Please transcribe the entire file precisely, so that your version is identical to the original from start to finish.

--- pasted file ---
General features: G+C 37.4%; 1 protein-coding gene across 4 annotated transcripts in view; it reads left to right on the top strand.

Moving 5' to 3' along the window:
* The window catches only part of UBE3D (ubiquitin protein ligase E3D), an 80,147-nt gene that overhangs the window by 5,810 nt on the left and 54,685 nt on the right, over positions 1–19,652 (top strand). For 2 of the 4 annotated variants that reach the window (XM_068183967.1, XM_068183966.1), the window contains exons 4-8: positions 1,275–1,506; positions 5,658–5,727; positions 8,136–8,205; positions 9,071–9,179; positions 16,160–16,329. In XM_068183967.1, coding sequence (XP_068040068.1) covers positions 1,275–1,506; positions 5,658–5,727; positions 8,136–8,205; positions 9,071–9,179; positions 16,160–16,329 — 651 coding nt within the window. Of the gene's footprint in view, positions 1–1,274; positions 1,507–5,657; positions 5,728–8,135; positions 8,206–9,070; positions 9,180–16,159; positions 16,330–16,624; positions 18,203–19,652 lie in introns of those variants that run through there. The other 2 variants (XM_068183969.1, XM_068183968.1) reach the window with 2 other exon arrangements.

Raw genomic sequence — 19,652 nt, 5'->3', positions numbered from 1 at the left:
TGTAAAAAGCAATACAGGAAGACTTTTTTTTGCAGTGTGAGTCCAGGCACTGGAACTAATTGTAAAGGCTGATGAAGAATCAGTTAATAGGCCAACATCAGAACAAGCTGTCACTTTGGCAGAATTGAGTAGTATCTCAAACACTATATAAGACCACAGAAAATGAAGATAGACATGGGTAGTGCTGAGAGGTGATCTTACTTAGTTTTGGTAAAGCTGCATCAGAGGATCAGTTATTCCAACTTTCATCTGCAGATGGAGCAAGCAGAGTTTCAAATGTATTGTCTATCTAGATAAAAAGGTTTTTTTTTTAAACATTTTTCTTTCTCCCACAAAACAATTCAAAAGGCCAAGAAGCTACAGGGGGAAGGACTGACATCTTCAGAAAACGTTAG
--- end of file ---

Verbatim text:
General features: G+C 37.4%; 1 protein-coding gene across 4 annotated transcripts in view; it reads left to right on the top strand.

Moving 5' to 3' along the window:
* The window catches only part of UBE3D (ubiquitin protein ligase E3D), an 80,147-nt gene that overhangs the window by 5,810 nt on the left and 54,685 nt on the right, over positions 1–19,652 (top strand). For 2 of the 4 annotated variants that reach the window (XM_068183967.1, XM_068183966.1), the window contains exons 4-8: positions 1,275–1,506; positions 5,658–5,727; positions 8,136–8,205; positions 9,071–9,179; positions 16,160–16,329. In XM_068183967.1, coding sequence (XP_068040068.1) covers positions 1,275–1,506; positions 5,658–5,727; positions 8,136–8,205; positions 9,071–9,179; positions 16,160–16,329 — 651 coding nt within the window. Of the gene's footprint in view, positions 1–1,274; positions 1,507–5,657; positions 5,728–8,135; positions 8,206–9,070; positions 9,180–16,159; positions 16,330–16,624; positions 18,203–19,652 lie in introns of those variants that run through there. The other 2 variants (XM_068183969.1, XM_068183968.1) reach the window with 2 other exon arrangements.

Raw genomic sequence — 19,652 nt, 5'->3', positions numbered from 1 at the left:
TGTAAAAAGCAATACAGGAAGACTTTTTTTTGCAGTGTGAGTCCAGGCACTGGAACTAATTGTAAAGGCTGATGAAGAATCAGTTAATAGGCCAACATCAGAACAAGCTGTCACTTTGGCAGAATTGAGTAGTATCTCAAACACTATATAAGACCACAGAAAATGAAGATAGACATGGGTAGTGCTGAGAGGTGATCTTACTTAGTTTTGGTAAAGCTGCATCAGAGGATCAGTTATTCCAACTTTCATCTGCAGATGGAGCAAGCAGAGTTTCAAATGTATTGTCTATCTAGATAAAAAGGTTTTTTTTTTAAACATTTTTCTTTCTCCCACAAAACAATTCAAAAGGCCAAGAAGCTACAGGGGGAAGGACTGACATCTTCAGAAAACGTTAG